By Ashley Zimmerman
By Dana Krangel
By John Hood
By Ashley Zimmerman
By David Von Bader
By Sayre Berman
By Steve Brennan
By Ashley Zimmerman
Outtakes: Seems you guys are in constant rebound mode.
Dave Schools: I guess it's that first rule of show business -- the show must go on, if you want it to. Obviously, we want it to. The Houser thing, that was pretty deep, and it still affects us to this day. The Dino thing, it's still really fresh. I thought I saw him walking down the sidewalk in Memphis yesterday. The rebounding thing is pretty easy when you're out here in the midst of everything -- everyone has their job they have to do. These days off, you get more deeply affected.
Ever feel like there's a reason behind these tragedies?
Certainly there's something positive to be gained for those of us that manage to carry on. You learn mainly that the longer you do carry on, the more people you have to say bye to. Does it make us stronger, or is there a big lesson to be learned? I don't know. Despite being sort of a literary and spiritual guy, I don't see much sense in either of these.
How has Houser's death influenced the music?
Widespread was really so busy going about the business of dealing that it may have only worked into the songwriting in a subtle way. In our minds, the best thing we could've done was put that song "Traveling Man" on the Ball record because it was the last song Mikey brought to the band.
Certainly when we were recording Ball, there was a phantom guitar we'd all hear from time to time in our headphone mixes. We'd be playing and kinda stop and go, "Is that on tape? Where'd that come from?" -- Jonathan Zwickel
Widespread Panic plays at 7 p.m. Tuesday, October 18, at Mizner Park Amphitheater, 590 Plaza Real, Boca Raton. Tickets cost $29. Call 561-966-3309.
It's been two years since I first examined Bob, an athletic young stud who came in for a routine checkup. Though all of his test results were normal, he came back only a month later -- and every month after that before I finally gave my diagnosis: Dude was a hypochondriac. Bob didn't believe he could go a whole year without being seen.
Same could be said about the horde of bands returning to South Florida for the second or third time this year. These guys seek approval like a deluded patient desperate for a clean bill of health. It's not like I'd be making any astounding discoveries at any of these repeat appointments: Alkaline Trio/My Chemical Romance, October 10 at Revolution (the Trio was last seen on July 6 at Revolution, MCR at the Warped Tour on August 6); Black Label Society, October 15 at Club Cinema (way back on September 4 at Ozzfest); Avenged Sevenfold, October 17 at Revolution (Warped Tour); Fall Out Boy/Starting Line's "Nintendo Fusion Tour," October 19 at Revolution (ditto); Retard-O-Bot, October 23 at Club X-It (been there September 23 at Revolution); and Norma Jean, October 26 at Revolution (done that February 23 at Revolution).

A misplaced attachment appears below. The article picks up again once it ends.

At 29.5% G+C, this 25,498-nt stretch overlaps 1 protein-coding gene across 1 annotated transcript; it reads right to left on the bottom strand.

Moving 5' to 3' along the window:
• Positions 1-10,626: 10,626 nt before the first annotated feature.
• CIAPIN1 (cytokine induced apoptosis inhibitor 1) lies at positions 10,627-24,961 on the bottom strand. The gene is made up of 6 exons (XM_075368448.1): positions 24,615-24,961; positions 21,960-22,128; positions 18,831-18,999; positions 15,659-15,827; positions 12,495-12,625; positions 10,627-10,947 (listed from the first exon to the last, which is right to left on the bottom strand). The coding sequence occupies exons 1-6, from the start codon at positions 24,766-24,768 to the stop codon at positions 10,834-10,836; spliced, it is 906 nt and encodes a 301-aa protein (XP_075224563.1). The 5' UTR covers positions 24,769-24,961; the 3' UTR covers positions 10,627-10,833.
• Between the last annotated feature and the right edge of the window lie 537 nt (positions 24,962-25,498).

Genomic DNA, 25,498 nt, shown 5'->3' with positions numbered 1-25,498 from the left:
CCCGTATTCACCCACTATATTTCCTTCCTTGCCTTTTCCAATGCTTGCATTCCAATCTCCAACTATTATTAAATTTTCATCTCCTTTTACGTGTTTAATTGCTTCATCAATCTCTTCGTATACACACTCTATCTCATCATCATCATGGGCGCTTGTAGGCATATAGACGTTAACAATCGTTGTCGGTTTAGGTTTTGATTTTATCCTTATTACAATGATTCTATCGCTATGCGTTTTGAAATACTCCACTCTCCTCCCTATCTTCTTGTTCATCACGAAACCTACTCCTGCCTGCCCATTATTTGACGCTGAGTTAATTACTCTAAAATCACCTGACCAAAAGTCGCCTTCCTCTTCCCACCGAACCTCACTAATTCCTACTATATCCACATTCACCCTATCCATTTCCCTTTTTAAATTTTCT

I ask these ego-driven rockers: Do you think I have an endless supply of tongue depressers? Do you want to saturate the market? When I say you're good for the year, I mean the whole year, not until the next corporate-sponsored gig. Unless a band is touring to support a new album, biannual visits are as redundant as the last four albums by the Doobie Brothers (resuscitating on October 13 at Seminole Hard Rock Live). My eyes and ears should be checking out new patients. At this point, the most interesting case I'll see this month is M.I.A. boy band Hanson (October 23 at Club Cinema). Hell, at least when the Beach Boys wander into town for the gazillionth time (October 23, BankAtlantic Center), they can play the Alzheimer's card.
Findings: You're OK, OK? Next! Diagnosis: Hyped-up hypochondria. Treatment: An apple a day, an appointment a year... is that too much to ask? -- Doc Le Roc
Diggin' the Stones
In the annals of rock 'n' roll history, nothing matches the Rolling Stones' 40-year-old reputation for sex, scandal, and outrage. To see how well you know the Stones' self-made legend, take the Outtakes quiz on these raunchiest of rockers. The more answers you get right, the greater your, ahem, satisfaction.
1. Although the Stones would be hounded by drug busts throughout the 1960s, what early encounter with the authorities arose from a far less likely circumstance?
2. What 1968 album featured a cover deemed so offensive that a plain white sleeve had to be substituted in the United States?
3. Of all the Stones' famous drug busts during the 1960s, the raid that took place at Keith Richards' country estate on February 12, 1967, may have been the most infamous not only for the substances found but also due to a certain individual involved. Who was the hapless bystander, and what was the controversy?